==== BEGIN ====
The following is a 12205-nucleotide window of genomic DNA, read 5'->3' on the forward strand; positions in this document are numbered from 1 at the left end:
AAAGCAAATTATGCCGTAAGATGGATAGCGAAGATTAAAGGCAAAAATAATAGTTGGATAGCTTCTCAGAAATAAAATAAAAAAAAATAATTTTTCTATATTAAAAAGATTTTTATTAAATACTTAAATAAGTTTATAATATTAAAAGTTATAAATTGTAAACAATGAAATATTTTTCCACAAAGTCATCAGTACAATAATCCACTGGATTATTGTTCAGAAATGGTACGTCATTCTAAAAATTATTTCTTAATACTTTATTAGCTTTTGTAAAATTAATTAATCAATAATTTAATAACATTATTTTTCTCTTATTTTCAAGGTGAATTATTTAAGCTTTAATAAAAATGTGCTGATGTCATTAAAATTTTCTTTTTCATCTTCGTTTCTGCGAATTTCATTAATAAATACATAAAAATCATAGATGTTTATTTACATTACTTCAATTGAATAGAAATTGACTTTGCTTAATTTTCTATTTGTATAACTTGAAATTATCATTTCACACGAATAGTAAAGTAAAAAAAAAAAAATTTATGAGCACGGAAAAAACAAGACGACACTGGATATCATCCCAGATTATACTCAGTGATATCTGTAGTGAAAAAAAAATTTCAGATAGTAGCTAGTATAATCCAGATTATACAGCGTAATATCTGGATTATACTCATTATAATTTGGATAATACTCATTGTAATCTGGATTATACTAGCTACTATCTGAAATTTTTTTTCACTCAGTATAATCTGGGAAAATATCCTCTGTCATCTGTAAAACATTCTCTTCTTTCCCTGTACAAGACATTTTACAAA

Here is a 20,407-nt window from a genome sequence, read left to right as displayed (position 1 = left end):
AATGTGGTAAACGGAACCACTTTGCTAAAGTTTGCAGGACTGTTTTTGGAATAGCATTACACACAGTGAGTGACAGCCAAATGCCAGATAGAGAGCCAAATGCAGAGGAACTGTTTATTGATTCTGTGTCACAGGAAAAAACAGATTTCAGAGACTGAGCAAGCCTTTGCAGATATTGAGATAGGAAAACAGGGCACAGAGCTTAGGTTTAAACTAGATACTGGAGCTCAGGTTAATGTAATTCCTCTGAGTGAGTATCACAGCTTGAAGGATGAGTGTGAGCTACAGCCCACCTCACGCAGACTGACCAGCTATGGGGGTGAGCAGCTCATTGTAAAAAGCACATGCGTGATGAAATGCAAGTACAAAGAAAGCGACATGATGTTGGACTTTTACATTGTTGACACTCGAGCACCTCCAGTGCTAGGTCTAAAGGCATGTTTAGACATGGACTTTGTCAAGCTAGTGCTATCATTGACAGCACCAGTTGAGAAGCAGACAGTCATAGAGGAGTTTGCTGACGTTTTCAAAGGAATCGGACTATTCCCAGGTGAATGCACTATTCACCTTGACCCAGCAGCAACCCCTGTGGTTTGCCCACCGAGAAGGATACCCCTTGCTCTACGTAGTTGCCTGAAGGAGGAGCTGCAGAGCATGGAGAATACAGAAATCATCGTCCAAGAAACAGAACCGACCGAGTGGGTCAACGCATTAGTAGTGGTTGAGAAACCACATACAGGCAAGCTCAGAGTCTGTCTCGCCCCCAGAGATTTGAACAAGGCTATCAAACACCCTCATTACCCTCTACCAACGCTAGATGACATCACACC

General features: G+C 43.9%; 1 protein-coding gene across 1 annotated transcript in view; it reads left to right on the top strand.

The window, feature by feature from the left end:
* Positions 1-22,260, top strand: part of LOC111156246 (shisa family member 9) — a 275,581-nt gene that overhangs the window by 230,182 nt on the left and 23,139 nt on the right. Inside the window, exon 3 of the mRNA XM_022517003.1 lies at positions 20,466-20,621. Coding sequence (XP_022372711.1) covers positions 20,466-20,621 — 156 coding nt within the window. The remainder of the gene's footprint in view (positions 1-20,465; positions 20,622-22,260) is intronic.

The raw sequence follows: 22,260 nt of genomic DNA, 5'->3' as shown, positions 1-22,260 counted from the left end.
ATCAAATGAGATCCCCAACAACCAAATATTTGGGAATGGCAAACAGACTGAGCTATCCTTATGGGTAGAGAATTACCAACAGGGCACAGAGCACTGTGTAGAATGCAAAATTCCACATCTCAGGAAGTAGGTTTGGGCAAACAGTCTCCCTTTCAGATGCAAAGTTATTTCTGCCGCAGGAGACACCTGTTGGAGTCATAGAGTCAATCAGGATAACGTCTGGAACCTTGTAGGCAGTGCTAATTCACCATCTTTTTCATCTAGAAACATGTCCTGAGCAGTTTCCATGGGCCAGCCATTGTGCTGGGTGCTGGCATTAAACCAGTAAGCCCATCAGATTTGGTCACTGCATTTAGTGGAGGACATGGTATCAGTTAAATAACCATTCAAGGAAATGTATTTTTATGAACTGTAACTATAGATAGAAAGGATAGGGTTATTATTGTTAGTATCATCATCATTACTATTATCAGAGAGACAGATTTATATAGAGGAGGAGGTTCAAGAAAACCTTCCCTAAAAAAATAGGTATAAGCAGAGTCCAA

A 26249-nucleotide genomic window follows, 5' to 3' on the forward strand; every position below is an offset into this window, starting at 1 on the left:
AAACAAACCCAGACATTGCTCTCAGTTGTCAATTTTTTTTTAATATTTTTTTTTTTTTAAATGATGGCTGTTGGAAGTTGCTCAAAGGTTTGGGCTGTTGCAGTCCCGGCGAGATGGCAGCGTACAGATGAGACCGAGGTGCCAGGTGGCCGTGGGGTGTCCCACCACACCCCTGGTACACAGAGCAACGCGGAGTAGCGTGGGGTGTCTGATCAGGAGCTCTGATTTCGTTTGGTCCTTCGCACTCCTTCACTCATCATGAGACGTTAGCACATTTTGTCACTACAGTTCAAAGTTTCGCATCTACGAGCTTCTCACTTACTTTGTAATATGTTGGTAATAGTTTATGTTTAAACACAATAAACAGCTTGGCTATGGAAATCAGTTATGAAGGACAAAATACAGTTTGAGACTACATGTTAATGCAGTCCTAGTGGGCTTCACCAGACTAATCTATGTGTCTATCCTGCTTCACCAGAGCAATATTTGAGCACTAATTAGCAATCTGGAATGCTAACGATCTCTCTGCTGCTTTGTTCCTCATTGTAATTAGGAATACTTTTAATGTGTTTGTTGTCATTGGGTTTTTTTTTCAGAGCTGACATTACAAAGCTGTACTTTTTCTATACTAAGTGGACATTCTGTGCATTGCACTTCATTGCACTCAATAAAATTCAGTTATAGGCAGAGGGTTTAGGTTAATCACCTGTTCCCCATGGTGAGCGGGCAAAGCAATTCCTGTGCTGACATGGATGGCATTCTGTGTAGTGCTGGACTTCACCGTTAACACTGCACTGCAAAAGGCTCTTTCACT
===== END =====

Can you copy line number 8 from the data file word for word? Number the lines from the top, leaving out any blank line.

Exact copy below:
The raw sequence follows: 22,260 nt of genomic DNA, 5'->3' as shown, positions 1-22,260 counted from the left end.